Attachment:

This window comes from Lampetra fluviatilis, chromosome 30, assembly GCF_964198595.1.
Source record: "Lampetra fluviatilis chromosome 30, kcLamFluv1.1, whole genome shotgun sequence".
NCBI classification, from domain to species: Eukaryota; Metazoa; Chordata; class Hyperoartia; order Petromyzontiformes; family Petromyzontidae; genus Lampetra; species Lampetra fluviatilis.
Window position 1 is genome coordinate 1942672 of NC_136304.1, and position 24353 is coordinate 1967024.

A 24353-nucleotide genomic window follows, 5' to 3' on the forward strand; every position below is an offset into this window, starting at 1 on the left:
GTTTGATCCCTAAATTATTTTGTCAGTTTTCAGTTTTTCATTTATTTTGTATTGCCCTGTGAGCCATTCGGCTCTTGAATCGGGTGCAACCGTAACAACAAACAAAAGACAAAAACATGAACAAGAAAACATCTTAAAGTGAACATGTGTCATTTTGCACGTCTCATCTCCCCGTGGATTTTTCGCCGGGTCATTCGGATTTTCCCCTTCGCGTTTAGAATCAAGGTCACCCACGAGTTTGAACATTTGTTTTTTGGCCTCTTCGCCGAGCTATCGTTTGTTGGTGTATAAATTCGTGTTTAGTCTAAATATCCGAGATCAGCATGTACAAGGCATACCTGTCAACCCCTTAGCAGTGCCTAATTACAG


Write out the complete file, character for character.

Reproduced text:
This window comes from Lampetra fluviatilis, chromosome 30, assembly GCF_964198595.1.
Source record: "Lampetra fluviatilis chromosome 30, kcLamFluv1.1, whole genome shotgun sequence".
NCBI classification, from domain to species: Eukaryota; Metazoa; Chordata; class Hyperoartia; order Petromyzontiformes; family Petromyzontidae; genus Lampetra; species Lampetra fluviatilis.
Window position 1 is genome coordinate 1942672 of NC_136304.1, and position 24353 is coordinate 1967024.

A 24353-nucleotide genomic window follows, 5' to 3' on the forward strand; every position below is an offset into this window, starting at 1 on the left:
GTTTGATCCCTAAATTATTTTGTCAGTTTTCAGTTTTTCATTTATTTTGTATTGCCCTGTGAGCCATTCGGCTCTTGAATCGGGTGCAACCGTAACAACAAACAAAAGACAAAAACATGAACAAGAAAACATCTTAAAGTGAACATGTGTCATTTTGCACGTCTCATCTCCCCGTGGATTTTTCGCCGGGTCATTCGGATTTTCCCCTTCGCGTTTAGAATCAAGGTCACCCACGAGTTTGAACATTTGTTTTTTGGCCTCTTCGCCGAGCTATCGTTTGTTGGTGTATAAATTCGTGTTTAGTCTAAATATCCGAGATCAGCATGTACAAGGCATACCTGTCAACCCCTTAGCAGTGCCTAATTACAG